Human Smoke, by Nicholson Baker

A novel view of history
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The Independent Culture

In Britain, we have become used to books debunking Winston Churchill and questioning whether it was such a good idea to fight a war with Nazi Germany that cost our empire. But evidence of Churchill's belligerence, capricious behaviour and penchant for late-night sessions over brandy and cigars seems to have come as a surprise to the American novelist Nicholson Baker. Until now, Baker has been best known for slim novels extrapolating a life from a brief incident, and entertaining pieces of erotica. His writing has been distinguished by wit and erudition. So his self-confessed ignorance of history is something of a surprise.

His efforts to remedy this deficiency led to Human Smoke. Unfortunately, it is the kind of book you would expect from an autodidact. Superficially it is rigorous and objective: an almost day-by-day account of the period up to Pearl Harbour in 1941, illustrated by anecdotes extracted from reportage, published documents, diaries, letters and memoirs. The bibliography attests to Baker's energy as a researcher.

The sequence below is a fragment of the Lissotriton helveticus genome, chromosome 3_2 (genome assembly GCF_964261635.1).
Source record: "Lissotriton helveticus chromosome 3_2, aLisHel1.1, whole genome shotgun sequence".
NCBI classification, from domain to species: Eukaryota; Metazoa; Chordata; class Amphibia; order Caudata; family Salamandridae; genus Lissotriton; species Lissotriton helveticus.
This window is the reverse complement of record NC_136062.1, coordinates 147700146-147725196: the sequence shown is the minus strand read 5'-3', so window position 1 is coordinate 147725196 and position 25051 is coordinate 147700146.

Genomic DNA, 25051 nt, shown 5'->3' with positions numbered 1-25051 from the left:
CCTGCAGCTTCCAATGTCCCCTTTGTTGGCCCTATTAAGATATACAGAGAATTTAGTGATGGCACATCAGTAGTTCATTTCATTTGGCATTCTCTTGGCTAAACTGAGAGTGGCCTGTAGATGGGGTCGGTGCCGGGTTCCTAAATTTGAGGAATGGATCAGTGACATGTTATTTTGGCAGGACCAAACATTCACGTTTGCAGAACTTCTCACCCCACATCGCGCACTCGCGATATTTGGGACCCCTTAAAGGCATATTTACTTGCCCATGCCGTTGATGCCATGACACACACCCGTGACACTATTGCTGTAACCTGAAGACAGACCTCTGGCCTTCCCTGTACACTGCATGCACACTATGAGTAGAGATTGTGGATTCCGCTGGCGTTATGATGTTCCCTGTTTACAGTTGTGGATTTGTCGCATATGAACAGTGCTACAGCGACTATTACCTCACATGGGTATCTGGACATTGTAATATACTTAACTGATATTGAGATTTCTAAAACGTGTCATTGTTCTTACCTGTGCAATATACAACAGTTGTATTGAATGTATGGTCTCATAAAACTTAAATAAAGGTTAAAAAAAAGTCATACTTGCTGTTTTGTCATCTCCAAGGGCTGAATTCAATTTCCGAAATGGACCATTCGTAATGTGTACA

But is it history? Baker's selection of material is driven by a personal quest, and shaped by his assumptions and prejudices. While his novels are full of navel-gazing and self-examination, this is not the same as the critical thinking which historians put into practice when handling sources.

On the strength of his ruminations and some basic, if voluminous, research, Baker has decided that he knows why the Second World War happened. He has then selected the most powerful, emotive and, yes, entertaining bits of history and pasted them into a sort of scrapbook that pretends to be a narrative. In fact, it presents only one interpretation. The reader is trapped in Baker's paranoid view of history.

He starts more or less with the First World War, implying that its outcome led inexorably to the Second. Baker is a pacifist and believes that wars only cause more wars; there is no contingency in his world-view. It also allows him to introduce such hateful features of modern warfare as aerial bombardment and blockades, as well as some of his dramatis personae.